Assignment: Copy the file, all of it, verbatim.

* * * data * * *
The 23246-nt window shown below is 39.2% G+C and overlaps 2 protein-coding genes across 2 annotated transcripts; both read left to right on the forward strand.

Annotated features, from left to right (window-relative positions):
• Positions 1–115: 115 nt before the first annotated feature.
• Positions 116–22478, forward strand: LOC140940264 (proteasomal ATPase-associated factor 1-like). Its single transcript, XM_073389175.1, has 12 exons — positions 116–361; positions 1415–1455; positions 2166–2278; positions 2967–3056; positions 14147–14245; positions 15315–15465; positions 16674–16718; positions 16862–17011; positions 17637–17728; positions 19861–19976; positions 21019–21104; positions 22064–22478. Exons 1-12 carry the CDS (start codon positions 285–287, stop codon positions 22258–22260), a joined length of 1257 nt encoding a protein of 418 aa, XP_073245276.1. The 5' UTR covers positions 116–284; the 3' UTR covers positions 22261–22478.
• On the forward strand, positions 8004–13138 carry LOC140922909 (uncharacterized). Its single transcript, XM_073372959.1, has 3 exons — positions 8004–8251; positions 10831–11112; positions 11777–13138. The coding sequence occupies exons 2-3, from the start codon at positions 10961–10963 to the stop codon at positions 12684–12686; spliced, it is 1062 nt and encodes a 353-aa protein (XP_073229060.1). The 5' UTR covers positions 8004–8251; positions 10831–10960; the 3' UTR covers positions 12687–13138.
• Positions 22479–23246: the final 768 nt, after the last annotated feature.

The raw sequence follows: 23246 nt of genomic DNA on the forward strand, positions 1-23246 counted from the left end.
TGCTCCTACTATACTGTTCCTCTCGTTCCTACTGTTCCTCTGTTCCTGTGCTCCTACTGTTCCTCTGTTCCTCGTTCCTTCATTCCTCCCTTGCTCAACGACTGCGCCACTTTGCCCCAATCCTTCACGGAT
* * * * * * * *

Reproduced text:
The 23246-nt window shown below is 39.2% G+C and overlaps 2 protein-coding genes across 2 annotated transcripts; both read left to right on the forward strand.

Annotated features, from left to right (window-relative positions):
• Positions 1–115: 115 nt before the first annotated feature.
• Positions 116–22478, forward strand: LOC140940264 (proteasomal ATPase-associated factor 1-like). Its single transcript, XM_073389175.1, has 12 exons — positions 116–361; positions 1415–1455; positions 2166–2278; positions 2967–3056; positions 14147–14245; positions 15315–15465; positions 16674–16718; positions 16862–17011; positions 17637–17728; positions 19861–19976; positions 21019–21104; positions 22064–22478. Exons 1-12 carry the CDS (start codon positions 285–287, stop codon positions 22258–22260), a joined length of 1257 nt encoding a protein of 418 aa, XP_073245276.1. The 5' UTR covers positions 116–284; the 3' UTR covers positions 22261–22478.
• On the forward strand, positions 8004–13138 carry LOC140922909 (uncharacterized). Its single transcript, XM_073372959.1, has 3 exons — positions 8004–8251; positions 10831–11112; positions 11777–13138. The coding sequence occupies exons 2-3, from the start codon at positions 10961–10963 to the stop codon at positions 12684–12686; spliced, it is 1062 nt and encodes a 353-aa protein (XP_073229060.1). The 5' UTR covers positions 8004–8251; positions 10831–10960; the 3' UTR covers positions 12687–13138.
• Positions 22479–23246: the final 768 nt, after the last annotated feature.

The raw sequence follows: 23246 nt of genomic DNA on the forward strand, positions 1-23246 counted from the left end.
TGCTCCTACTATACTGTTCCTCTCGTTCCTACTGTTCCTCTGTTCCTGTGCTCCTACTGTTCCTCTGTTCCTCGTTCCTTCATTCCTCCCTTGCTCAACGACTGCGCCACTTTGCCCCAATCCTTCACGGAT